As technology becomes ever more useful in many aspects of day-to-day life, found in our pockets, bags and every room of the house, smart devices are increasingly placed under the tree in the run up to Christmas Day.

The latest smartphones, tablets, netbooks and gaming PCs are all popular picks on festive wishlists. But in many cases, data security doesn’t get a look in – it isn’t a fun, exciting present to unwrap on Christmas Day, and it isn’t something everybody thinks of when they’re dropping unsubtle hints about what to buy. But without good security, a brand new laptop could be rendered useless in no time by malware and adware.

This season’s most sought-after smartphone could be slowed down to five-years-ago standards by corrupt apps, and the personal data held within – from banking and ID details to photos and phone numbers – could end up accessible to hackers. Data security is the last thing on most people’s minds during the festive season, but to help keep new devices working properly and to keep the data within them secure, there are a few easy steps you can take.


Install antivirus at setup

Whether you’re shopping for someone else or making requests for your own gift list, make a note that antivirus is one of the ‘must haves’.  In an ideal world, all devices would come with antivirus pre-installed – but in many cases, even those that do come with only the basic version of what could be a more comprehensive package. While Apple devices are generally less in need of antivirus than other devices, all other makes and models require full protection – and even Apple products have been shown to need additional defence against malware.

If you’re lucky enough to receive a new smart device this year but aren’t also furnished with an antivirus package, invest in one right away. A good antivirus setup, complete with a firewall and email scanner, will protect you against a raft of everyday security threats.

Whether you’re familiar with phishing scams, Trojan viruses and other security risks or not, the key thing to remember is that without antivirus and a firewall, third parties can potentially access your device – and malicious files can easily be downloaded to it. It only takes a few minutes to set up defences, and it could save you having to buy a new device sooner than expected.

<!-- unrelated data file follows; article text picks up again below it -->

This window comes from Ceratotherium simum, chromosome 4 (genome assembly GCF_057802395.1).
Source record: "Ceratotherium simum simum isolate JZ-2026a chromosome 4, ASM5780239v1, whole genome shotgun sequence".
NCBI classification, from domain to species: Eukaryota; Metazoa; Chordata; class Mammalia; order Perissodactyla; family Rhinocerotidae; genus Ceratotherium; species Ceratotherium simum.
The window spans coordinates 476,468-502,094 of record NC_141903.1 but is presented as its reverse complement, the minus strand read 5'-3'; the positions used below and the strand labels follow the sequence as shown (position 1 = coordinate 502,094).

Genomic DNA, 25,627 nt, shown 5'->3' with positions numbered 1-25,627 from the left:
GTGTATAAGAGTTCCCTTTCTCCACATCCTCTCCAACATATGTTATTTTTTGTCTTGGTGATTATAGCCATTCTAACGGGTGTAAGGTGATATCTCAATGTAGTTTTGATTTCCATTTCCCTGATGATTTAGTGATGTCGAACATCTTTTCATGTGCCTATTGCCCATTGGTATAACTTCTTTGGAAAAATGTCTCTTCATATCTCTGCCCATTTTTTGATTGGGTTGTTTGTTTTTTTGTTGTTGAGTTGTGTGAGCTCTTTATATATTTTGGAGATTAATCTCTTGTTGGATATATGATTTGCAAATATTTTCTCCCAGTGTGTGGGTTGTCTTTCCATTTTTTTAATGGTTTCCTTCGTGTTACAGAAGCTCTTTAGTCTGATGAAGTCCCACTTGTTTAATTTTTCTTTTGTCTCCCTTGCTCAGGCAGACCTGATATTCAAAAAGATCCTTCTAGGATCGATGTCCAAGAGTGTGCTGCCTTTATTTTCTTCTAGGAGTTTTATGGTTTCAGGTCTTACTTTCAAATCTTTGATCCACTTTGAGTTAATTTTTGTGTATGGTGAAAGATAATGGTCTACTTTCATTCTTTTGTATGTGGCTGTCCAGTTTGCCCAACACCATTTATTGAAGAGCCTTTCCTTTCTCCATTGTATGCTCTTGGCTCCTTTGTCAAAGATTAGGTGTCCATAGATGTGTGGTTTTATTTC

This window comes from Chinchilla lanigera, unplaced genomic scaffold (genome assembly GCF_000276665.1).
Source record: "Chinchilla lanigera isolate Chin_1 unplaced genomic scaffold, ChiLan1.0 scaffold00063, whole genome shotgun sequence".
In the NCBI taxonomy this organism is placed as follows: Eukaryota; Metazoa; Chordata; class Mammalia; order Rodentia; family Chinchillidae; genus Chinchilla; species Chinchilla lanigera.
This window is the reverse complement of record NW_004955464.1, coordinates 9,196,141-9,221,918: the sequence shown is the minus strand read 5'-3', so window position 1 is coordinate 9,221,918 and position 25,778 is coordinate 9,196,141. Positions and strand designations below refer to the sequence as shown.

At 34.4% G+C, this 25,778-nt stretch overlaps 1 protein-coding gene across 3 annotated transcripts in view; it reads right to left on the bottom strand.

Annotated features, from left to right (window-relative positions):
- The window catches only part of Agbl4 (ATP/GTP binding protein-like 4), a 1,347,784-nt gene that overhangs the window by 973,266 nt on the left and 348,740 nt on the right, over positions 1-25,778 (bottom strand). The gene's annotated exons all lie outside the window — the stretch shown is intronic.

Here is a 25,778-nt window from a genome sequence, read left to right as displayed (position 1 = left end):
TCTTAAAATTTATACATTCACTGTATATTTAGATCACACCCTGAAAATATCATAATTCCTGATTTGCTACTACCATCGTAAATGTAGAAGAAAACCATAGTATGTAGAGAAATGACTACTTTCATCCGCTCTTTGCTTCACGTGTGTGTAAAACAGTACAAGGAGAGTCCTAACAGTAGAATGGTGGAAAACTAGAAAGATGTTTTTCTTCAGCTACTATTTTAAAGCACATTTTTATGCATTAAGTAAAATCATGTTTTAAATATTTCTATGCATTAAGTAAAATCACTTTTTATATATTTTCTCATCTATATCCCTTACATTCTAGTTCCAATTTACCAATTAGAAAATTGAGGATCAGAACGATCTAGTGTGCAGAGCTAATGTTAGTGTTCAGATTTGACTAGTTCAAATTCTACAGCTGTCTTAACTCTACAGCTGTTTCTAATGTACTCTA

Use a password manager

With different passwords to log into emails, social networks, shopping sites, streaming sites and more, it can get tricky to remember what’s what. And even though it’s increasingly publicised that simple passwords like ‘123456’ and ‘Password’ are easy to crack, they’re still widely used – how is that known? Because they often appear on lists of the millions of passwords leaked in hacking scandals every year.

So, why is anyone still using them? Probably because they’re easy to remember. And often, people use the same password for multiple accounts – meaning that as soon as one is compromised, they all are. Remembering dozens of different complex passwords is pretty much impossible, but that’s where a password manager comes in.

Rather than risk your accounts being compromised, set up those hard-to-remember, complex passwords on each one. Then, use a password manager to remember them all. This way, the only password you need to remember is the one to log in to your password manager – and a good service will be able to suggest secure password options and remind you to update them regularly.

Install a VPN for sensitive transactions

Once you’ve ensured that your device is defended, and that accounts stored within it are secured with complex passwords, another tool to help with your security is a VPN.

Virtual Private Networks are often thought of as a tool for trying to watch international streaming services or for getting onto Facebook at school, but they’re fast becoming as important a part of any internet security set up as antivirus itself. Though not designed to spot and remove viruses, VPNs can protect you in other ways.

When you’re browsing the internet on a new computer or phone, installing a VPN app gives you additional privacy and anonymity. If you’re planning to do things like online shopping and mobile banking – where card and account details are being entered into webpages – a VPN can add a layer of encryption to your web traffic to ensure that if anyone tries to hack in, all they see is loads of nonsensical encryption keys rather than your personal data.

You may be more likely to think of installing Microsoft Office or Fortnite on a computer than to seek out a VPN, and more keen to get the latest networking apps on your mobile – but a VPN is just as quick to install. If you’re using multiple devices, get a service you can use on all of them so that nothing slips between the cracks of your security. 

Last but not least, there are – of course – physical considerations for your new tech. Even the best cyber security won’t keep your device working smoothly and bug-free in the event that it gets physically damaged, so make sure things like screen protectors and bumper cases make it onto the Christmas list too.